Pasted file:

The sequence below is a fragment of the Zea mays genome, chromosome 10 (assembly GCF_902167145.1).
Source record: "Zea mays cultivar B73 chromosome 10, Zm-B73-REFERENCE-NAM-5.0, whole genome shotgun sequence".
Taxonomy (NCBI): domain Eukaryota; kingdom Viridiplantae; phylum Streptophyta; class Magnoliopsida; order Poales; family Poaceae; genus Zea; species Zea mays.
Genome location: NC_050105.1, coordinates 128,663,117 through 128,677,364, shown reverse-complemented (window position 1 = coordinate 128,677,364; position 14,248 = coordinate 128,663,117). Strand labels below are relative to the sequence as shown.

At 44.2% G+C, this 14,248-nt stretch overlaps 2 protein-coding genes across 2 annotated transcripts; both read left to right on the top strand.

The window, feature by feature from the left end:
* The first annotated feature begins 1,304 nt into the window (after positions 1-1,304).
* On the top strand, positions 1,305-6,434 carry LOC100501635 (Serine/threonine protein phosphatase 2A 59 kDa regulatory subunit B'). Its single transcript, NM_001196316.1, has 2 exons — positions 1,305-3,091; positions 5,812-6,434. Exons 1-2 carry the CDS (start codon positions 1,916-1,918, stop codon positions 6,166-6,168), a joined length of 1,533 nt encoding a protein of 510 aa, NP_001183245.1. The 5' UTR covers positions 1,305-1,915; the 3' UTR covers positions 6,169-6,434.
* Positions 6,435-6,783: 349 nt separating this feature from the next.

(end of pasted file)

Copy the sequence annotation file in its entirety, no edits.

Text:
The sequence below is a fragment of the Zea mays genome, chromosome 10 (assembly GCF_902167145.1).
Source record: "Zea mays cultivar B73 chromosome 10, Zm-B73-REFERENCE-NAM-5.0, whole genome shotgun sequence".
Taxonomy (NCBI): domain Eukaryota; kingdom Viridiplantae; phylum Streptophyta; class Magnoliopsida; order Poales; family Poaceae; genus Zea; species Zea mays.
Genome location: NC_050105.1, coordinates 128,663,117 through 128,677,364, shown reverse-complemented (window position 1 = coordinate 128,677,364; position 14,248 = coordinate 128,663,117). Strand labels below are relative to the sequence as shown.

At 44.2% G+C, this 14,248-nt stretch overlaps 2 protein-coding genes across 2 annotated transcripts; both read left to right on the top strand.

The window, feature by feature from the left end:
* The first annotated feature begins 1,304 nt into the window (after positions 1-1,304).
* On the top strand, positions 1,305-6,434 carry LOC100501635 (Serine/threonine protein phosphatase 2A 59 kDa regulatory subunit B'). Its single transcript, NM_001196316.1, has 2 exons — positions 1,305-3,091; positions 5,812-6,434. Exons 1-2 carry the CDS (start codon positions 1,916-1,918, stop codon positions 6,166-6,168), a joined length of 1,533 nt encoding a protein of 510 aa, NP_001183245.1. The 5' UTR covers positions 1,305-1,915; the 3' UTR covers positions 6,169-6,434.
* Positions 6,435-6,783: 349 nt separating this feature from the next.